I have the heritage certificate but that just tells me it was sent to the British Leyland Dealer, New York, so no first owner details. Does anyone know if that facility still exists? All long shots I guess but any help ideas gratefully received

IIRC there was a form for Texas and a simple letter with the necessary information sufficed for Louisiana. Both had fees, not much as I recall, $15-$20.


Maybe this could help

My car originally sold at British Motor Cars at 512 Pacific Ave in Santa Cruz in Aug 1968. I do not know if they were still there in 1987. Santa Cruz is close to Watsonville. A few years ago I was in Santa Cruz and stopped by and the location was a used car dealer called Beach Auto Sales. The guy I talked to there knew that the location used to be a Jaguar dealer. Looks like there is a Santa Cruz British car club. Maybe some one there might know something about dealers in that area in 1987.

68 E-type FHC

It’s been a federal crime to release DMV information in this manner since at least 1994.


Quick answer, NO!

There are 50 states and 50 different rules for the Department Of Motor Vehicles.

The Heritage Certificate will give you a start. You could write to the DMV and see if the car sold to someone in State. You caould also see if the original owner was still alive.

I own an SS1. by the time I was given an owner’s name, he had passed 4 years previously, but his 60 plus year old son was extremely helpful. He provided me with a couple dozen pictures of the car while his Dad owned it.

Do not be surprised if you have to pay for the DMV to get the info.

Thanks again guys, I am not surprised about the restriction of data, but noted what Lovell says in that you have 50 differing sets of rules. At least we only have the one type of DMV, although when speaking to them sometimes you get many different interpretations!

David your reply re the dealer in Santa Cruz is interesting and also the link to the local Brit car club. As the dealer disappeared some time ago, I guess I am out of lunch there, although I will look up the other dealer link.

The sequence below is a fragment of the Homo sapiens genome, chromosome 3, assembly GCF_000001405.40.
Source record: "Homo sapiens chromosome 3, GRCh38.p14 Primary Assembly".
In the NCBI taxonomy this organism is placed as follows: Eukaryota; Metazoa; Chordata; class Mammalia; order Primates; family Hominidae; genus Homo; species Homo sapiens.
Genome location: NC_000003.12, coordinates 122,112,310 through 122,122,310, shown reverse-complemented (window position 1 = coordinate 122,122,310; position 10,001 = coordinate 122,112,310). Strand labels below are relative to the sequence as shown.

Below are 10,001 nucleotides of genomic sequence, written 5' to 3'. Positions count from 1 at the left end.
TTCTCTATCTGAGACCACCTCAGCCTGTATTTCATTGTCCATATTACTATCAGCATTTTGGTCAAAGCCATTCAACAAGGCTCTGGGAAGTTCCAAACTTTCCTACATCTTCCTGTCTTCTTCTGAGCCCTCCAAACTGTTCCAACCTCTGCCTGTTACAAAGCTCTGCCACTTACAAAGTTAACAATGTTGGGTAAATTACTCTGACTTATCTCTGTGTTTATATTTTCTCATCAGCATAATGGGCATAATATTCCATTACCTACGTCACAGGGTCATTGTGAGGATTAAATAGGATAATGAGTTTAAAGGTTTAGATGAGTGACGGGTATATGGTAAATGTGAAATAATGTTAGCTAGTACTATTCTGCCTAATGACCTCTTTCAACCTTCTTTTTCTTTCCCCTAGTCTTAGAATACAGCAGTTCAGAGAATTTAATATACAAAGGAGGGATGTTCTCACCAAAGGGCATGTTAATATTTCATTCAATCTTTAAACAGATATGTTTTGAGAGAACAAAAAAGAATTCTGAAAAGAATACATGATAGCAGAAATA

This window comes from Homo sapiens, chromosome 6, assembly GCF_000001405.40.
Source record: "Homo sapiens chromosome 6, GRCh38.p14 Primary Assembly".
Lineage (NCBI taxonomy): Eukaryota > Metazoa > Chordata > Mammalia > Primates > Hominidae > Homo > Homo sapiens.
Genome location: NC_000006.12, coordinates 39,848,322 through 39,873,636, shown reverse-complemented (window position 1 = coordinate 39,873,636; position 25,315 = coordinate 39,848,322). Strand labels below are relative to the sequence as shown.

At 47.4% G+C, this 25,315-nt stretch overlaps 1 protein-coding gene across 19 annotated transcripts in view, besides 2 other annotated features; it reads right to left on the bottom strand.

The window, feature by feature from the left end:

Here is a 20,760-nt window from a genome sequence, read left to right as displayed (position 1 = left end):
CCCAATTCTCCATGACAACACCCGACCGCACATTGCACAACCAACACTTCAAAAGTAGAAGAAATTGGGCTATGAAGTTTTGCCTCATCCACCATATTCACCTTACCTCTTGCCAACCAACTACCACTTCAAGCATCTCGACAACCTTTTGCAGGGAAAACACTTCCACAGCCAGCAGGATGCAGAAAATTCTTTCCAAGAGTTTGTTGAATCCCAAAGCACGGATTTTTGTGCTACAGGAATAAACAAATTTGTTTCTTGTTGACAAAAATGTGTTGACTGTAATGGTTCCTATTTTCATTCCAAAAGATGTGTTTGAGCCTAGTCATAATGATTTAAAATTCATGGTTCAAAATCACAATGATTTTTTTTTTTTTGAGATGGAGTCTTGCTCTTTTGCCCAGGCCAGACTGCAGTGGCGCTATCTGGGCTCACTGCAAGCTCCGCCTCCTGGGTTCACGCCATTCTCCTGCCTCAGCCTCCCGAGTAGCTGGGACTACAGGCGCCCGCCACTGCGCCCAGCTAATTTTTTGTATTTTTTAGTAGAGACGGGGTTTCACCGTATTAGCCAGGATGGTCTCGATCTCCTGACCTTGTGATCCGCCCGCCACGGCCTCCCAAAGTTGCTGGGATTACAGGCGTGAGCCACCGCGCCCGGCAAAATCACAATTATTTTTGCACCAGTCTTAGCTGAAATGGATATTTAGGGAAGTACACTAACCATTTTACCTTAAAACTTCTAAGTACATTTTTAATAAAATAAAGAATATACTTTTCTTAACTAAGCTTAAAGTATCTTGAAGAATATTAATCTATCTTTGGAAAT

Great info again, so my thanks for all the suggestions. I see from another posting that some of your DMV has had difficulty due to lack of Vin numbers, but will still give them a try. Does anyone have a clue as to how long they keep records for?

If you were in the U. S. I’d suggest that you call the DMV(s) in the state(s) you are interested in and start asking questions. The worst that could happen is someone official telling you they don’t release, or no longer have what you are seeking. Being the the UK Maybe it makes sense to e-mail the DMVs and ask them how to get the info you seek. Again the worst that can happen is a refusal or no reply. In my limited experience most DMVs are staffed by average decent folks and will try to help you if they can.

For what its worth, below are pages from Jaguar’s April 1963 booklet listing its Retail Dealers in California.

The Heritage Certificate typically only provides the name of the importing entity, which is usually called the main distributor. The retail dealership that actually sold the car new almost never appears on the Heritage Certificate.

Mike, thanks for the dealer listing, that will give me something to do, checking who if any are still in business! Your final comment is borne out on my Heritage certificate. The records at the point of import would of course help where the car was sent. However those records have probably been long gone.

John where can I locate the addresses of the DMV’s, as you suggest an email to them may open up other suggestions.

So once again I am grateful to you all, good to have so many well informed contacts to draw on.

Try Googling “DMV” followed by the state name. For example “DMV California”.

Tony I know nothing about this company. A few years ago a guy I know was trying to research his car’s history. I think I remember seeing an ad back then in Hemmings for this place and let him know. I do not know if he ever contacted them or not. If you get stuck they might be worth a call or e-mail to get details about what they do.

68 E-type FHC

Hi David

Thanks for the link, it looks an interesting site, so will definitely follow it through. This is exactly the sort of help I think us guys over the pond need. It seems quite daunting from here when first starting out, especially with you having some very strict data protection laws, but also with so many DMV’s. If the car has travelled around a little, knowing where to start is a headache. In my case as I have no link when the car was first imported and secondly as the owner cannot recall (and is not really interested) where he purchased the car, then finally having to go back nearly 34 years when he purchased, the chances of the dealer or any records will certainly be a challenge.

So thanks very much for your input, will try and keep the post up to date as and if any progress is made.

Kind regards